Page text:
VAT will account for 6.3% of GDP by the end of 2022, three tenths more than in 2021. Up to November, revenue has grown by 16.2% despite the reduction in the rate on electricity, which has accounted for -1,723 million so far this year. It is worth highlighting the increase in refunds, which reached almost 34%, above gross revenues, which grew by 21.1%. By the end of 2022, the year-on-year growth rate is expected to stand at 14.4%.

    For the Special Taxes as a whole, their weight in GDP will be reduced by one tenth of a percentage point compared to 2021, standing at 1.5%. So far this year, revenue has grown by 2.4%, driven mainly by the growth of the Hydrocarbon Tax, the most affected by the pandemic, and reduced by the reduction in the rate of the Special Tax on Electricity which, up to November, is estimated at -1,909 million. The estimated growth at the end of 2022 is 2.3%.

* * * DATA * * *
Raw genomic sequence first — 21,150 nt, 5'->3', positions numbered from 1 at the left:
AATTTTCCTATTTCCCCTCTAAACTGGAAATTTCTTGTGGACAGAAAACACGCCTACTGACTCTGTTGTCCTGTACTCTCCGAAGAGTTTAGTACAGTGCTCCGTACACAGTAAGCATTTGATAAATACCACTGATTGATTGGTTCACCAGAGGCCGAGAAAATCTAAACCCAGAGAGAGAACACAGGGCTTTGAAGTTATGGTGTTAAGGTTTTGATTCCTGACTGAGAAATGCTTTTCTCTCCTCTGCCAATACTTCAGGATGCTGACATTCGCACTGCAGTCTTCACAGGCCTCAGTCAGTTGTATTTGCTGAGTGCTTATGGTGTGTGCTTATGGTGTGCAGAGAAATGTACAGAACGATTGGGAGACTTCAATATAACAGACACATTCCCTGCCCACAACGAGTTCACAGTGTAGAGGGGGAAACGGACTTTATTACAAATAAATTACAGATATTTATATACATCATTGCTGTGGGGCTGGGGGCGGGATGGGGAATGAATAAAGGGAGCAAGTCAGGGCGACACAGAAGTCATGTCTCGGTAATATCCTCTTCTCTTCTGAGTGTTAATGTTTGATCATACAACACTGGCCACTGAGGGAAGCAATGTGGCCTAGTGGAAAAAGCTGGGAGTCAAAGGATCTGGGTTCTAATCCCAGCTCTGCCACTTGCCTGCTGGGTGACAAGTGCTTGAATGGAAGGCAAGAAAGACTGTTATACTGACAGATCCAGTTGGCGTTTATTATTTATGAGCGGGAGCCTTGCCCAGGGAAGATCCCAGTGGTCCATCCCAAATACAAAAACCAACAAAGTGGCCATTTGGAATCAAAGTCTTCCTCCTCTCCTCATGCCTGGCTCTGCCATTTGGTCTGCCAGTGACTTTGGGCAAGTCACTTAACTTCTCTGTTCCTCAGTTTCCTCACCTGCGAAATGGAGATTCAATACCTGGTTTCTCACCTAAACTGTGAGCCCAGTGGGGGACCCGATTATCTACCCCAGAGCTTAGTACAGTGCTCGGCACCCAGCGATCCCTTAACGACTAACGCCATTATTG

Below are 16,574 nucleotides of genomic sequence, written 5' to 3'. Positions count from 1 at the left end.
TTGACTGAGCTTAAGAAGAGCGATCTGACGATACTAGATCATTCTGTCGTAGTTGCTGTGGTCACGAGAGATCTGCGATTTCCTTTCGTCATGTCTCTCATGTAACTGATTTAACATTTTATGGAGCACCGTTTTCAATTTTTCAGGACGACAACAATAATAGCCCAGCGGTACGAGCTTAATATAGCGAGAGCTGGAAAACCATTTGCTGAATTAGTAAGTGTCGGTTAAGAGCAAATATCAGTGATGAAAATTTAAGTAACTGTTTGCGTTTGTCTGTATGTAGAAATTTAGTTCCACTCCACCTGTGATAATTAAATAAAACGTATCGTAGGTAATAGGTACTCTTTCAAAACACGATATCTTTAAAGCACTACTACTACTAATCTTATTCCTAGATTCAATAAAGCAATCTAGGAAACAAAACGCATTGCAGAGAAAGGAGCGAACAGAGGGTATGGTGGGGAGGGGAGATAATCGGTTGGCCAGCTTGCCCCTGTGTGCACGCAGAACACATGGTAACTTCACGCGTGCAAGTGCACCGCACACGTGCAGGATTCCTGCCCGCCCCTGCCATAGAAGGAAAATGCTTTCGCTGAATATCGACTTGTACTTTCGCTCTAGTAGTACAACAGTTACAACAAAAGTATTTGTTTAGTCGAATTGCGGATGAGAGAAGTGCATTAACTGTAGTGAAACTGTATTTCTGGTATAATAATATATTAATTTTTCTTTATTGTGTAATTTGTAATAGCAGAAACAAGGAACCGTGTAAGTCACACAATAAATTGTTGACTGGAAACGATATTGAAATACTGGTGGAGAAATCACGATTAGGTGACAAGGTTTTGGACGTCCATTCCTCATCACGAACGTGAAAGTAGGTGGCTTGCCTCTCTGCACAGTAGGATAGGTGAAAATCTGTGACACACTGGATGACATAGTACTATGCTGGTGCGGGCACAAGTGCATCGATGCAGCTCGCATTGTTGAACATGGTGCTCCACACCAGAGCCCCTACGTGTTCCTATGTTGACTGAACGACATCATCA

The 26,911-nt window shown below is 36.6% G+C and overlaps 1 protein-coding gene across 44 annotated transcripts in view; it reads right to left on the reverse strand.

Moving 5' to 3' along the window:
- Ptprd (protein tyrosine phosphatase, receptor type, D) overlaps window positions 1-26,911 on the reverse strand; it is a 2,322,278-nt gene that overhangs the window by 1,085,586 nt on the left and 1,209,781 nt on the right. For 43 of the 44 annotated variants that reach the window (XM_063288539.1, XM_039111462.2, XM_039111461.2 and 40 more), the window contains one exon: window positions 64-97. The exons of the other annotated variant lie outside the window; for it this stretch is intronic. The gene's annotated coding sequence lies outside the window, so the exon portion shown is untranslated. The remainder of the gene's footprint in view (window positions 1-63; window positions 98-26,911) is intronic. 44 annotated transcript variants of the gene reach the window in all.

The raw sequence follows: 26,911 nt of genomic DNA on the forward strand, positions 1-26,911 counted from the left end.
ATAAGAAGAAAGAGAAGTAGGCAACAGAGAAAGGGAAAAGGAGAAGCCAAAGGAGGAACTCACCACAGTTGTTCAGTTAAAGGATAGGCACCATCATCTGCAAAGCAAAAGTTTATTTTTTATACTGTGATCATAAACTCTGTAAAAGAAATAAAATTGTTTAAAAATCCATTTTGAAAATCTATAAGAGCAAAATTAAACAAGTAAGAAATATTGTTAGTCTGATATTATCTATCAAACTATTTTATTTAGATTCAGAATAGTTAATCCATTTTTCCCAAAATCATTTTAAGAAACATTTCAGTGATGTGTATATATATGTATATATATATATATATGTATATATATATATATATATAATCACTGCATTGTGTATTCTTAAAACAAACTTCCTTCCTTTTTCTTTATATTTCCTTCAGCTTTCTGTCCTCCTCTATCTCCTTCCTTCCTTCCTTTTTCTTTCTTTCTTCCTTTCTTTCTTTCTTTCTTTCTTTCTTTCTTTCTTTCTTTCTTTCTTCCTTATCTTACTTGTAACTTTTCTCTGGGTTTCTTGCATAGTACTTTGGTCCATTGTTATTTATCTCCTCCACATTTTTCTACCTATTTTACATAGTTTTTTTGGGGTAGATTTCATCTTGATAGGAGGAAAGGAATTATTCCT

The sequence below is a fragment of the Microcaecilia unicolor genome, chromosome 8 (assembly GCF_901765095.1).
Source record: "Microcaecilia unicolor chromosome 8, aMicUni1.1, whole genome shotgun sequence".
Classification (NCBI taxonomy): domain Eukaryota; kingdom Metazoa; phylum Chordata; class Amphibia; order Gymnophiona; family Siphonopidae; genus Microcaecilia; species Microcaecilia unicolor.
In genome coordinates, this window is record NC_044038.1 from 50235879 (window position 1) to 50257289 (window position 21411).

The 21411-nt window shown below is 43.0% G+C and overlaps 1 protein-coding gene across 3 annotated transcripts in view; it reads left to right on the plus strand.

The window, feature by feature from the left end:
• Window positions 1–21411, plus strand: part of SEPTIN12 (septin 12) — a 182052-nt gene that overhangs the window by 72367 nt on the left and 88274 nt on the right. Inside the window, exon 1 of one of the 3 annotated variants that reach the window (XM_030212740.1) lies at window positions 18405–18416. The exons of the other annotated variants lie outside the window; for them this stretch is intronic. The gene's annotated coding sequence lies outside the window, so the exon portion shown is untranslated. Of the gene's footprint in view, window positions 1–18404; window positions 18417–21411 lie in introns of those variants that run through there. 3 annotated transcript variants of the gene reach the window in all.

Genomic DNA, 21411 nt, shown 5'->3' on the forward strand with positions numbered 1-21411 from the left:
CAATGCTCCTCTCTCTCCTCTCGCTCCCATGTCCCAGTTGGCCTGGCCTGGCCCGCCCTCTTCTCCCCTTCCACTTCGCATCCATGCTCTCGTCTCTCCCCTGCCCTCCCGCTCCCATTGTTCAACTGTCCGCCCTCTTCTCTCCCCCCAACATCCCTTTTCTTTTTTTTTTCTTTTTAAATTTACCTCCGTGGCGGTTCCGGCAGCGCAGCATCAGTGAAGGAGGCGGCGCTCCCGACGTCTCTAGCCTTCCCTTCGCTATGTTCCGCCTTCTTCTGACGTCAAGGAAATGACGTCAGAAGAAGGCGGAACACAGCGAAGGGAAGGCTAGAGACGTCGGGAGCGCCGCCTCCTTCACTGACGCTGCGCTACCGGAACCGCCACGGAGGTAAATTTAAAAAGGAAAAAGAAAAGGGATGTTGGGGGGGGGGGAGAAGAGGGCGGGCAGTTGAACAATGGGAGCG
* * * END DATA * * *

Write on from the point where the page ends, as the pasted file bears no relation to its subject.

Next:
In national accounting terms, total tax revenues in 2022 will be 13% higher than in 2021. The incorporation of the latest available information adds one tenth of a percentage point to the latest estimate. In 12-month cumulative cash terms up to November, revenues grow by 16%. At year-end, growth is estimated at 14.8%, more moderated by including one more month of recovery in 2021, still very much affected by the restrictions on activity in its first months. All figures would make a positive contribution to growth, particularly personal income tax, VAT and corporate income tax.